Firefighters Push Ohio Lawmakers To Restore Local Funds 3 Years After SB5 Was Signed
A day after the third anniversary of Gov. John Kasich signing the controversial Senate Bill 5 into law - firefighters, police officers and elected officials rallied again at the statehouse. This time, they were in favor of restoring past budget cuts to local governments.
"Whenever our budget is cut, we've either had less firefighters through direct layoffs, through brown outs or company closures or through attrition," said Mark Sanders, president of the Ohio Association of Professional Firefighters. "Our job is labor intensive. There's nothing that replaces a firefighter or team of firefighters. So every dollar that has been taken away, and that's in the billions now, needs to come back to local governments."
Kasich and GOP lawmakers cut Ohio's $700 million Local Government Fund in half in 2011.
At the time, Kasich told 10TVs Jim Heath that it was necessary to help balance the states $8 billion budget hole.
"We made a lot of hard choices and decisions at the state level, and a lot of them, they don't want to make at the local level," said Kasich in 2011. "Let me go in and run their budgets."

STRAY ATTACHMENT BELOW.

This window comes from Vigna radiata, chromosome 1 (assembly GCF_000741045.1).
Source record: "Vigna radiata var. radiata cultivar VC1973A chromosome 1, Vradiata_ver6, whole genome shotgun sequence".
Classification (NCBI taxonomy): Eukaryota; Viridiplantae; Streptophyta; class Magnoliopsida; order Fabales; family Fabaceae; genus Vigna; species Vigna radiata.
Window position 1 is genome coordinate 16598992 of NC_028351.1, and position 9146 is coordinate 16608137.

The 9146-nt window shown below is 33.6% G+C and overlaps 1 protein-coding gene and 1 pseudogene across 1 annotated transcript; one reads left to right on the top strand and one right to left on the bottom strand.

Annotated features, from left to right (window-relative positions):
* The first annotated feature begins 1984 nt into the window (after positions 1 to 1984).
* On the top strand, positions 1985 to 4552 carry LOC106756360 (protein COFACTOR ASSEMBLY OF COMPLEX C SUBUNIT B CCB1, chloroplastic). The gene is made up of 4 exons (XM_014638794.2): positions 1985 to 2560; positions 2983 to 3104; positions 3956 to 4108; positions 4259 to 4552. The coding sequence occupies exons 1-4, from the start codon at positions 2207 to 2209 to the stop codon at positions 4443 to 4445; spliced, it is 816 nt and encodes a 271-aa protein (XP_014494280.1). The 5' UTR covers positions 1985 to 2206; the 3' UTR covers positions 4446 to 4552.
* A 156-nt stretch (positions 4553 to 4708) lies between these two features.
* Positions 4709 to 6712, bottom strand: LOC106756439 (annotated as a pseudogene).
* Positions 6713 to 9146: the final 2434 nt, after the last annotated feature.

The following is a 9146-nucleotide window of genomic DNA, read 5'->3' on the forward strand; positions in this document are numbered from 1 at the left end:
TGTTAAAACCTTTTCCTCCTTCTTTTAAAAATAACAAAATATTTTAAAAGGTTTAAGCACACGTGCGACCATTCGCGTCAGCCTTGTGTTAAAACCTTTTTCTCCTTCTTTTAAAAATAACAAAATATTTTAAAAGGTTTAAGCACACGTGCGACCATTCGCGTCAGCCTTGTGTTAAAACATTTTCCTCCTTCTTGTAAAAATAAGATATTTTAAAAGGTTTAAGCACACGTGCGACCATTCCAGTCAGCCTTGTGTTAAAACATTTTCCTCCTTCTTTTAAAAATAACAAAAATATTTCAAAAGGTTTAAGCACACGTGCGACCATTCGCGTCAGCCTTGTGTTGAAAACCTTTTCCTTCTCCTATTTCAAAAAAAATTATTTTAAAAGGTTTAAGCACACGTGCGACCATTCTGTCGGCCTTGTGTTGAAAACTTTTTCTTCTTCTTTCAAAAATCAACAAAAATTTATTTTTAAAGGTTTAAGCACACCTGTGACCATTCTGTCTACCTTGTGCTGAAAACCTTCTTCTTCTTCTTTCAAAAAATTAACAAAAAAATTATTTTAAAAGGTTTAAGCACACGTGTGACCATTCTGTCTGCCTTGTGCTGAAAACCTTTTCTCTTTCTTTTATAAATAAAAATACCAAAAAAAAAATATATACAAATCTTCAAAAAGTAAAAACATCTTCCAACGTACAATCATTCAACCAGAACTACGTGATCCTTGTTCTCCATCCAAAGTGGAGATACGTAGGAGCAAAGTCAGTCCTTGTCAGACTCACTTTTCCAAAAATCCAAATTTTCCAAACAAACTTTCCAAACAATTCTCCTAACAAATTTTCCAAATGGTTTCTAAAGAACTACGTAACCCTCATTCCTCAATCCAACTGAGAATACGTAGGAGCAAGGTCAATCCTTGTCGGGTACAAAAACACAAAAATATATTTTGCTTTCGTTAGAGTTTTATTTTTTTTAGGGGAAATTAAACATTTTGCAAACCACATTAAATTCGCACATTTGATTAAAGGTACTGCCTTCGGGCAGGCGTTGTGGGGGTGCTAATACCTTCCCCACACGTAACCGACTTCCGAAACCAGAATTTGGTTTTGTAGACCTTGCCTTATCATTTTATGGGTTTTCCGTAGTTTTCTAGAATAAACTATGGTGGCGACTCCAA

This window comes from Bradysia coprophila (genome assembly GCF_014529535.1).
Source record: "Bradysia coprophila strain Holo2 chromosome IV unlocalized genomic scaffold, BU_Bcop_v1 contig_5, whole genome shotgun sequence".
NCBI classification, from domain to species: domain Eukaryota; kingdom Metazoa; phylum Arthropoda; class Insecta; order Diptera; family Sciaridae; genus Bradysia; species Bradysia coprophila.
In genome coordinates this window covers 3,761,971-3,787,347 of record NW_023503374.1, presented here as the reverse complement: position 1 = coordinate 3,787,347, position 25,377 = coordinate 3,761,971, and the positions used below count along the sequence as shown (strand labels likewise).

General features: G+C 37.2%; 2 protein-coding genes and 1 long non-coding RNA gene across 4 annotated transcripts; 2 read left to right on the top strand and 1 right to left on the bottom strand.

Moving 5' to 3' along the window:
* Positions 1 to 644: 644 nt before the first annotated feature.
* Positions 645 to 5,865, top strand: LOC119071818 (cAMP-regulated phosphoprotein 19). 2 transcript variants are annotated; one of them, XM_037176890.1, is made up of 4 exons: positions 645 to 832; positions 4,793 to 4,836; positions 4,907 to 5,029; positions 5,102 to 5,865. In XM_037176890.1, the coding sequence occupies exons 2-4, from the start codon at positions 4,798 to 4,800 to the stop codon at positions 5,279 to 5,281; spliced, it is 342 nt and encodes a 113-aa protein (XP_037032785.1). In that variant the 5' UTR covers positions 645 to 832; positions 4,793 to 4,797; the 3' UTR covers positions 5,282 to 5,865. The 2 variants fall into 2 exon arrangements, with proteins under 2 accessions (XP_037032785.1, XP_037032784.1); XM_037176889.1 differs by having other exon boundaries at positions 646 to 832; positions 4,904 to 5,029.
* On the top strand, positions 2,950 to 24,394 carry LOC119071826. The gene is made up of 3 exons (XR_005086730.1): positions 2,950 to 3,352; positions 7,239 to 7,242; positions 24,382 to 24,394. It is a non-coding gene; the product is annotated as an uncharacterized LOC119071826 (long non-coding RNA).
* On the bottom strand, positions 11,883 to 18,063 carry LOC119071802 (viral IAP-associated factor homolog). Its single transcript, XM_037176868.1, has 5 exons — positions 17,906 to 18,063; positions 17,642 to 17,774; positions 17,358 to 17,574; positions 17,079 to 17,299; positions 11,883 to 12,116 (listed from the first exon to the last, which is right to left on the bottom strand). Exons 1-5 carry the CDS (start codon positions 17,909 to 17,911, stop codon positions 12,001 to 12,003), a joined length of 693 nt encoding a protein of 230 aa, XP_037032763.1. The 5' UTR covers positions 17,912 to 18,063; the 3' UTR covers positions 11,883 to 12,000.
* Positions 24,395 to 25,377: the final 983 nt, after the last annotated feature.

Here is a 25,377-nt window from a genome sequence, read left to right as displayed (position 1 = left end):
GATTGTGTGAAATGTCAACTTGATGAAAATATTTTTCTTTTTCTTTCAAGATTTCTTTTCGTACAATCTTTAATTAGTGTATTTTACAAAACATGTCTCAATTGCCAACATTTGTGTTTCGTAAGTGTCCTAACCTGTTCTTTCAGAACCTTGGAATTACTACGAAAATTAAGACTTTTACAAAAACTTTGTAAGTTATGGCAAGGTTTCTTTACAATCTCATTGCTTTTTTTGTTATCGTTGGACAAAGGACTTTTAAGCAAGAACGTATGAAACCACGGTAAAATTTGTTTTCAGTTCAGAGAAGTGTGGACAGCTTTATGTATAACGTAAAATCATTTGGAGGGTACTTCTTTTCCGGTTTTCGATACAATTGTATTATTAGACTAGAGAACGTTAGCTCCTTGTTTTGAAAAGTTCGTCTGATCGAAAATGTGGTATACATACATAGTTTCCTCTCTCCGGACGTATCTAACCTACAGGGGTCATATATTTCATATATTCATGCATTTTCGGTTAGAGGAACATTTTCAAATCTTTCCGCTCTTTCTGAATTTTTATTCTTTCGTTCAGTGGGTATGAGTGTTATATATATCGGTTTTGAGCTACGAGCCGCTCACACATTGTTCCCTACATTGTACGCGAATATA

Kasich's budget also eliminated the $300 million estate tax - most of that money went to local cities and towns.
Sanders says with a growing rainy day fund in the state budget - now is the time for Kasich and lawmakers to reconsider providing additional funding to local governments.
"We're here to support local officials who are asking the governor and legislature to replenish some of those funds," said Sanders. "The budget has been balanced, that's a fact, and we're working on a rainy day fund. But these policies that have stripped away local government funds, which is about the same balance as the rainy day fund – come on elected officials, here in Columbus let's replenish those dollars back to local communities who are struggling still to provide basic services."
Union officials are also bracing for what could be a repeat battle of the SB5 fight.
Petitions to place a Right to Work amendment on the ballot are being circulated. Organizers believe it could be on the ballot as early as next year.
Kasich has not said whether he would endorse that effort if he's reelected this November.